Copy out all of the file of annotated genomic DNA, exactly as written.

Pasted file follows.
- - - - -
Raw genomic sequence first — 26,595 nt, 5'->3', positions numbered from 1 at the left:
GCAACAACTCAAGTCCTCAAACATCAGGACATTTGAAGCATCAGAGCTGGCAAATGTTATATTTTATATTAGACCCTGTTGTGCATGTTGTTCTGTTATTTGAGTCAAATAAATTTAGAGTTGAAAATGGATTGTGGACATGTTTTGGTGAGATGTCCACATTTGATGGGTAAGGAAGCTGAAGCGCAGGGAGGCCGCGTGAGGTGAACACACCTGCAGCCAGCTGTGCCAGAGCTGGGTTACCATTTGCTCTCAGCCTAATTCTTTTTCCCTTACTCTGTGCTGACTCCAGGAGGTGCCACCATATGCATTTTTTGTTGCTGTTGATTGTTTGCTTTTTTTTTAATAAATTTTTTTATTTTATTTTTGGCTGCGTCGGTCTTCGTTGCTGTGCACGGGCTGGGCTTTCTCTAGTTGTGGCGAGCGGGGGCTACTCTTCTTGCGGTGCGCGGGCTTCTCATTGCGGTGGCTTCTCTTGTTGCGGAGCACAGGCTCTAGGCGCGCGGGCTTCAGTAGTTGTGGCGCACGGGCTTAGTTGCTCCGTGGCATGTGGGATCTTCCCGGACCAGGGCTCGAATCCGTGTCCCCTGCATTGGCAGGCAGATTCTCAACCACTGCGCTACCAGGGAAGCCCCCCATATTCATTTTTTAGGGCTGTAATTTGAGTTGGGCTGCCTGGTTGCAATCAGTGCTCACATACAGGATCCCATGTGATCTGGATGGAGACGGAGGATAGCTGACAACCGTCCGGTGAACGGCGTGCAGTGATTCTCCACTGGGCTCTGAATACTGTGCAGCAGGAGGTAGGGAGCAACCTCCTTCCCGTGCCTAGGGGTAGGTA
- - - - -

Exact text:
Raw genomic sequence first — 26,595 nt, 5'->3', positions numbered from 1 at the left:
GCAACAACTCAAGTCCTCAAACATCAGGACATTTGAAGCATCAGAGCTGGCAAATGTTATATTTTATATTAGACCCTGTTGTGCATGTTGTTCTGTTATTTGAGTCAAATAAATTTAGAGTTGAAAATGGATTGTGGACATGTTTTGGTGAGATGTCCACATTTGATGGGTAAGGAAGCTGAAGCGCAGGGAGGCCGCGTGAGGTGAACACACCTGCAGCCAGCTGTGCCAGAGCTGGGTTACCATTTGCTCTCAGCCTAATTCTTTTTCCCTTACTCTGTGCTGACTCCAGGAGGTGCCACCATATGCATTTTTTGTTGCTGTTGATTGTTTGCTTTTTTTTTAATAAATTTTTTTATTTTATTTTTGGCTGCGTCGGTCTTCGTTGCTGTGCACGGGCTGGGCTTTCTCTAGTTGTGGCGAGCGGGGGCTACTCTTCTTGCGGTGCGCGGGCTTCTCATTGCGGTGGCTTCTCTTGTTGCGGAGCACAGGCTCTAGGCGCGCGGGCTTCAGTAGTTGTGGCGCACGGGCTTAGTTGCTCCGTGGCATGTGGGATCTTCCCGGACCAGGGCTCGAATCCGTGTCCCCTGCATTGGCAGGCAGATTCTCAACCACTGCGCTACCAGGGAAGCCCCCCATATTCATTTTTTAGGGCTGTAATTTGAGTTGGGCTGCCTGGTTGCAATCAGTGCTCACATACAGGATCCCATGTGATCTGGATGGAGACGGAGGATAGCTGACAACCGTCCGGTGAACGGCGTGCAGTGATTCTCCACTGGGCTCTGAATACTGTGCAGCAGGAGGTAGGGAGCAACCTCCTTCCCGTGCCTAGGGGTAGGTA